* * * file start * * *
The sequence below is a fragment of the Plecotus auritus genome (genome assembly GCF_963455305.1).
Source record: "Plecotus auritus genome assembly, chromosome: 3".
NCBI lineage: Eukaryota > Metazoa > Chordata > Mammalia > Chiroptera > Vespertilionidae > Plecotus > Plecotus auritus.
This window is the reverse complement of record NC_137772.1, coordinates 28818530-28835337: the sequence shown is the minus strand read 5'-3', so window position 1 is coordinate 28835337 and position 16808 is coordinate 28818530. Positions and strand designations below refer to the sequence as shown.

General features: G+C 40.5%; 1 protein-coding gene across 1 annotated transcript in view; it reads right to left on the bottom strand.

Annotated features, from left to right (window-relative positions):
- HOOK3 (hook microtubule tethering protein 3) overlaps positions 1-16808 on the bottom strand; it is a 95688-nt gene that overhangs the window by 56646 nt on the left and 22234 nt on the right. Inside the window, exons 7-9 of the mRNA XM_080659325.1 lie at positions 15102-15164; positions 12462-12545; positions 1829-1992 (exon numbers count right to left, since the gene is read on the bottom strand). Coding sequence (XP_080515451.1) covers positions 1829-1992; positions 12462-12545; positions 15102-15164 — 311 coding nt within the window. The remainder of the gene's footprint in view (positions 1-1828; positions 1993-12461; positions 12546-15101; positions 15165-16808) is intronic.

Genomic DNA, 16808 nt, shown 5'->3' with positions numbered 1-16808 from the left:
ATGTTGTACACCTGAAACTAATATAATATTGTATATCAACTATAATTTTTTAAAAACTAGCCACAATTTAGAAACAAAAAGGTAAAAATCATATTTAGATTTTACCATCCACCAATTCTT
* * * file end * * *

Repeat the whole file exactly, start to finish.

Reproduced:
The sequence below is a fragment of the Plecotus auritus genome (genome assembly GCF_963455305.1).
Source record: "Plecotus auritus genome assembly, chromosome: 3".
NCBI lineage: Eukaryota > Metazoa > Chordata > Mammalia > Chiroptera > Vespertilionidae > Plecotus > Plecotus auritus.
This window is the reverse complement of record NC_137772.1, coordinates 28818530-28835337: the sequence shown is the minus strand read 5'-3', so window position 1 is coordinate 28835337 and position 16808 is coordinate 28818530. Positions and strand designations below refer to the sequence as shown.

General features: G+C 40.5%; 1 protein-coding gene across 1 annotated transcript in view; it reads right to left on the bottom strand.

Annotated features, from left to right (window-relative positions):
- HOOK3 (hook microtubule tethering protein 3) overlaps positions 1-16808 on the bottom strand; it is a 95688-nt gene that overhangs the window by 56646 nt on the left and 22234 nt on the right. Inside the window, exons 7-9 of the mRNA XM_080659325.1 lie at positions 15102-15164; positions 12462-12545; positions 1829-1992 (exon numbers count right to left, since the gene is read on the bottom strand). Coding sequence (XP_080515451.1) covers positions 1829-1992; positions 12462-12545; positions 15102-15164 — 311 coding nt within the window. The remainder of the gene's footprint in view (positions 1-1828; positions 1993-12461; positions 12546-15101; positions 15165-16808) is intronic.

Genomic DNA, 16808 nt, shown 5'->3' with positions numbered 1-16808 from the left:
ATGTTGTACACCTGAAACTAATATAATATTGTATATCAACTATAATTTTTTAAAAACTAGCCACAATTTAGAAACAAAAAGGTAAAAATCATATTTAGATTTTACCATCCACCAATTCTT